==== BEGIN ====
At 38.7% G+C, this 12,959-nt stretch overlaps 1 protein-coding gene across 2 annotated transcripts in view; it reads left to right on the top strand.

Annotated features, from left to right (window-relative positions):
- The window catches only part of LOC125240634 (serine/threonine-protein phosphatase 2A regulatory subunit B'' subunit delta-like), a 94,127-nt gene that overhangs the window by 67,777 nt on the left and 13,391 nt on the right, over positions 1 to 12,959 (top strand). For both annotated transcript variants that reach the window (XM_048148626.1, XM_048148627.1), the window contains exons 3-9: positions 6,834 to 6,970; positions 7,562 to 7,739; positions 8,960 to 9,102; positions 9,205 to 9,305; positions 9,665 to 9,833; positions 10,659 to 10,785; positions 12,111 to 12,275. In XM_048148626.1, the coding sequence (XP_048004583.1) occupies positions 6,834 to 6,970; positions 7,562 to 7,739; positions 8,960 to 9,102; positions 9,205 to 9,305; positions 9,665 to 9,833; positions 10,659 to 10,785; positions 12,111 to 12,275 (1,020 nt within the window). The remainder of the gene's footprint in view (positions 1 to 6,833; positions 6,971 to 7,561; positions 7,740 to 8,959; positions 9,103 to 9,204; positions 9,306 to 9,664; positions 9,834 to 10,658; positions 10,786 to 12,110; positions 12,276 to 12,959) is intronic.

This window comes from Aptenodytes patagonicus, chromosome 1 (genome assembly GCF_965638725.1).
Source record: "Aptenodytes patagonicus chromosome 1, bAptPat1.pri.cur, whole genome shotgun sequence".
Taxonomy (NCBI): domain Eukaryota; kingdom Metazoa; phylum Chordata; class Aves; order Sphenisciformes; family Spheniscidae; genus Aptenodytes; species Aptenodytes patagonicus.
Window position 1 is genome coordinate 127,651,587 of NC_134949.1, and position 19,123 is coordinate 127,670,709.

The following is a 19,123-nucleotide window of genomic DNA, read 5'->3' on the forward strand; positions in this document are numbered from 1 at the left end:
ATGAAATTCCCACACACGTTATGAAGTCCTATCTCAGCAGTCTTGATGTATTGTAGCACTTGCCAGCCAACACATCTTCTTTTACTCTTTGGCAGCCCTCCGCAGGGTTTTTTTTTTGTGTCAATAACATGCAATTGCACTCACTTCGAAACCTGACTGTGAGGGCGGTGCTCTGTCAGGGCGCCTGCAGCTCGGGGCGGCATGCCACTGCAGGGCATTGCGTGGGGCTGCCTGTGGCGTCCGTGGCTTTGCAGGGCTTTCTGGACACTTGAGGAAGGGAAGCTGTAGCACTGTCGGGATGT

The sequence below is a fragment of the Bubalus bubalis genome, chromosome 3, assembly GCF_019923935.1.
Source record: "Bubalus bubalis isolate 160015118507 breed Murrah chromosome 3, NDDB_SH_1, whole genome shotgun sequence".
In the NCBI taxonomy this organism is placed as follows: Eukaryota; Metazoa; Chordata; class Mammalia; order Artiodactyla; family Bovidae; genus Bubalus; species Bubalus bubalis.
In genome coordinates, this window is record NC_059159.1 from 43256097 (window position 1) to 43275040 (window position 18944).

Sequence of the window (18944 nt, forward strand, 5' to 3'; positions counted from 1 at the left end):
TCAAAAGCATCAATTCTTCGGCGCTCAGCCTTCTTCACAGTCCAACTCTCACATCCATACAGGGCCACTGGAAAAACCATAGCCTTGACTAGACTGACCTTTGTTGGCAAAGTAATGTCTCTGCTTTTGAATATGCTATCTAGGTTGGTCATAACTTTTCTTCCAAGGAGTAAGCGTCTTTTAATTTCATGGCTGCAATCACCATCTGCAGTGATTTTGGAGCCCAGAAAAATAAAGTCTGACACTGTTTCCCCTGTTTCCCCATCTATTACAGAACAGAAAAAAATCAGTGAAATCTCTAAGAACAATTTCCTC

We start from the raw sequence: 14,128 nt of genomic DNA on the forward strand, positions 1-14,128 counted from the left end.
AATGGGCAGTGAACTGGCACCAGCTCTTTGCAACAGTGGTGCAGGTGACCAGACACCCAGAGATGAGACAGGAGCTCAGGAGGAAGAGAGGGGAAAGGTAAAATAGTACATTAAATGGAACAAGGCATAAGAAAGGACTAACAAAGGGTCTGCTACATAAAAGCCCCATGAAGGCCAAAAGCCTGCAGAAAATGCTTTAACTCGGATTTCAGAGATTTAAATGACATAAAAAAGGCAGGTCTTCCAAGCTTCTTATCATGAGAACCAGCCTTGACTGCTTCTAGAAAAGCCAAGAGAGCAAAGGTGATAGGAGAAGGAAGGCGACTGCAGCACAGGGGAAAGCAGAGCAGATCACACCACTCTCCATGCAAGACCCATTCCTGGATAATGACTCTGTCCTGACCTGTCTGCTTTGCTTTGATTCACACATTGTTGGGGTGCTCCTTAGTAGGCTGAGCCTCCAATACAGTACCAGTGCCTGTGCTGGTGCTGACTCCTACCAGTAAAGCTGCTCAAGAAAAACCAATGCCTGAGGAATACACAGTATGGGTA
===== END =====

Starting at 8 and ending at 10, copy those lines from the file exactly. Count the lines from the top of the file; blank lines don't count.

The following is a 19,123-nucleotide window of genomic DNA, read 5'->3' on the forward strand; positions in this document are numbered from 1 at the left end:
ATGAAATTCCCACACACGTTATGAAGTCCTATCTCAGCAGTCTTGATGTATTGTAGCACTTGCCAGCCAACACATCTTCTTTTACTCTTTGGCAGCCCTCCGCAGGGTTTTTTTTTTGTGTCAATAACATGCAATTGCACTCACTTCGAAACCTGACTGTGAGGGCGGTGCTCTGTCAGGGCGCCTGCAGCTCGGGGCGGCATGCCACTGCAGGGCATTGCGTGGGGCTGCCTGTGGCGTCCGTGGCTTTGCAGGGCTTTCTGGACACTTGAGGAAGGGAAGCTGTAGCACTGTCGGGATGT

The sequence below is a fragment of the Bubalus bubalis genome, chromosome 3, assembly GCF_019923935.1.